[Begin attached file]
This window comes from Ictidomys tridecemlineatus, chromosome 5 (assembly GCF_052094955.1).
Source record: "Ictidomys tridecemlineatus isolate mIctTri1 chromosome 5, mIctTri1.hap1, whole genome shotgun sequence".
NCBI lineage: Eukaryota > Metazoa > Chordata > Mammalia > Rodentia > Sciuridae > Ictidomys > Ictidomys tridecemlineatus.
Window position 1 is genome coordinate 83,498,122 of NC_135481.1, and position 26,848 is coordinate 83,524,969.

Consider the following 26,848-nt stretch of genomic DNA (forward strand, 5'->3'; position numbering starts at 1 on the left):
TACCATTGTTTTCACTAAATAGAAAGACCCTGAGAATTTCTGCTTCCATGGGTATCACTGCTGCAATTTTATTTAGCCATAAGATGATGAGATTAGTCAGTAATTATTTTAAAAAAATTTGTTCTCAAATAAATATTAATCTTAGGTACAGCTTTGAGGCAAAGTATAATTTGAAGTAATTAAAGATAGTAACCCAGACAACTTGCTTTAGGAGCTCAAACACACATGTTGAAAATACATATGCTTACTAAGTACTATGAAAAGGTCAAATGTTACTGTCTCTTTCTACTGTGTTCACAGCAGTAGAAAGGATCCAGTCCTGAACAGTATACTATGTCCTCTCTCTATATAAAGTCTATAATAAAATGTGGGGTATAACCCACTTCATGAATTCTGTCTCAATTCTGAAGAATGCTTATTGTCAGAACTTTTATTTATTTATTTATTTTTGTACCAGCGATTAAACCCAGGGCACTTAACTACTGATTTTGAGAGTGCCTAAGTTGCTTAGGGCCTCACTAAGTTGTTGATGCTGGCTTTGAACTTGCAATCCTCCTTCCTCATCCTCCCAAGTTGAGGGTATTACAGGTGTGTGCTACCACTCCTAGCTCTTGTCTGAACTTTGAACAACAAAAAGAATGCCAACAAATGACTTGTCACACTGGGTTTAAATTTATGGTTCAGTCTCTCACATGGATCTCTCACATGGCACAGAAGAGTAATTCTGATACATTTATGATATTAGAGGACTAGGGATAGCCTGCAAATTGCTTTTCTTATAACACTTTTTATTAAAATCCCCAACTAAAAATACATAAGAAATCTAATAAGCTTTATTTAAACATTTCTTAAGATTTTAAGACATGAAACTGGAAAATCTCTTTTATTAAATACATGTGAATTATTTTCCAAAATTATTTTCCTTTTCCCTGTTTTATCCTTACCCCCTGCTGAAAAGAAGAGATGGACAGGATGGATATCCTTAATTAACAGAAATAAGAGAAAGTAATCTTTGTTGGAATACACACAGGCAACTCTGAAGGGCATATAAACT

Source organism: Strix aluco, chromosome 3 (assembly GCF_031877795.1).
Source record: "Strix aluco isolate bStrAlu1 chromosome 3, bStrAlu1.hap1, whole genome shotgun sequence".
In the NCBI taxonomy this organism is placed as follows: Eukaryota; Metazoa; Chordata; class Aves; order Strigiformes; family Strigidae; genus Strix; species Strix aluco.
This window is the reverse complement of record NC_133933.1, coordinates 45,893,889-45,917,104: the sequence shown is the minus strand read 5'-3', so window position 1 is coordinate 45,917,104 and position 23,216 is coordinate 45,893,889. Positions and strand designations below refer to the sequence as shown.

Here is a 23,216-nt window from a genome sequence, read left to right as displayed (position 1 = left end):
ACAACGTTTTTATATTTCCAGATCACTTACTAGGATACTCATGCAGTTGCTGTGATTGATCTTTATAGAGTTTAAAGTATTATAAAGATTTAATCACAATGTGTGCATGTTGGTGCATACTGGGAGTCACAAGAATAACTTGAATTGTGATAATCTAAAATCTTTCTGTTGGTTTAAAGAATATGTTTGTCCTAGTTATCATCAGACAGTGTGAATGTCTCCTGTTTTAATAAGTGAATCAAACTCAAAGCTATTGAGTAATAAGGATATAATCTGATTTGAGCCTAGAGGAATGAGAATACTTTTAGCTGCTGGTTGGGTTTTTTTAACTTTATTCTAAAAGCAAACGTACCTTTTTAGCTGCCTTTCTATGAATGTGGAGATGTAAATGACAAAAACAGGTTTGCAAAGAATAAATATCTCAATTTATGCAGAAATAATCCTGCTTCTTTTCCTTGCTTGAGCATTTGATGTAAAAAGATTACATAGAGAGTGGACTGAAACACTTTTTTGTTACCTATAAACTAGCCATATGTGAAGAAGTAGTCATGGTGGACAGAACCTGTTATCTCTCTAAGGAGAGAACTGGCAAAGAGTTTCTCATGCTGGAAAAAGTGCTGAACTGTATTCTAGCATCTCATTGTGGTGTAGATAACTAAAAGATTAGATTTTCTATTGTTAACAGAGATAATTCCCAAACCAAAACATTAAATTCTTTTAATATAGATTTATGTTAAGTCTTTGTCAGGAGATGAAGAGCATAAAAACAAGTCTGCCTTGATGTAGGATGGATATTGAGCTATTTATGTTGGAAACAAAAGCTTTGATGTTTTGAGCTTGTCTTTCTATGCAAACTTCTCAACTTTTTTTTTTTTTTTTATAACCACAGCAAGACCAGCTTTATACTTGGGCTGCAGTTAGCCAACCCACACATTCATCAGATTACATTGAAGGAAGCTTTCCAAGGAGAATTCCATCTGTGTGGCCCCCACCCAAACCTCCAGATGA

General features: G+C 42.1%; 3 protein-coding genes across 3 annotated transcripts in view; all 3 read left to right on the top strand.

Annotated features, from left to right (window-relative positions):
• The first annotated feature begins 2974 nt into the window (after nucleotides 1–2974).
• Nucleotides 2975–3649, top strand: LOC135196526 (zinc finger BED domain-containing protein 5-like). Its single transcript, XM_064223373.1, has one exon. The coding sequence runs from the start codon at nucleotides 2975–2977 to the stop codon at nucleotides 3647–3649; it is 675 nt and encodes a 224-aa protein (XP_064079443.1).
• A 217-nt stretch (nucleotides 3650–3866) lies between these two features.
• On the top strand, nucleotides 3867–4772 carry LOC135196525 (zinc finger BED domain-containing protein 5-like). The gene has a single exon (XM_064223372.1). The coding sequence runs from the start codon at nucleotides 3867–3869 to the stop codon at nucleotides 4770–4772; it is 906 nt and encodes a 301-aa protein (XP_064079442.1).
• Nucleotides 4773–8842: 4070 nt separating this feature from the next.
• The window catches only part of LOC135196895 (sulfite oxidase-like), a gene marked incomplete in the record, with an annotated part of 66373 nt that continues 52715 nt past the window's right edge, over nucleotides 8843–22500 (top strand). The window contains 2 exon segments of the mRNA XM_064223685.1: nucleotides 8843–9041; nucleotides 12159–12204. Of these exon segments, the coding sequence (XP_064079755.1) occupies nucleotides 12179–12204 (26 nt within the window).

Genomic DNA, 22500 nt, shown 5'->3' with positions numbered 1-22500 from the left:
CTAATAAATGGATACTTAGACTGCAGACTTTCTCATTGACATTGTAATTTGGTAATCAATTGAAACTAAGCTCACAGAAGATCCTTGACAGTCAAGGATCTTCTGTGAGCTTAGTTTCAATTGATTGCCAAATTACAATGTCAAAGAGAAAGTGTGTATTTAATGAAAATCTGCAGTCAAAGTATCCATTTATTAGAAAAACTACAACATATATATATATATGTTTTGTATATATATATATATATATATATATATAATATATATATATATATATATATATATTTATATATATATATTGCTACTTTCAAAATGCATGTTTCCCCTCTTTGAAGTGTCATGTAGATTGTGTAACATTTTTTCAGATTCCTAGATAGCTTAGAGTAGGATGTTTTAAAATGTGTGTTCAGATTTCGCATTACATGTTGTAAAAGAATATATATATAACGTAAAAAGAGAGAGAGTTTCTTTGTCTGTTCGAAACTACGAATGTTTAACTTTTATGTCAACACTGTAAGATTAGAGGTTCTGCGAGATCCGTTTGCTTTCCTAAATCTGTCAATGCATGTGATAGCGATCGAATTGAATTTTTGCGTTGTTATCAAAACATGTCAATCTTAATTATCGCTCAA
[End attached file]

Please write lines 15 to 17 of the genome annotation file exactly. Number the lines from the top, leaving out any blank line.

• The first annotated feature begins 2974 nt into the window (after nucleotides 1–2974).
• Nucleotides 2975–3649, top strand: LOC135196526 (zinc finger BED domain-containing protein 5-like). Its single transcript, XM_064223373.1, has one exon. The coding sequence runs from the start codon at nucleotides 2975–2977 to the stop codon at nucleotides 3647–3649; it is 675 nt and encodes a 224-aa protein (XP_064079443.1).
• A 217-nt stretch (nucleotides 3650–3866) lies between these two features.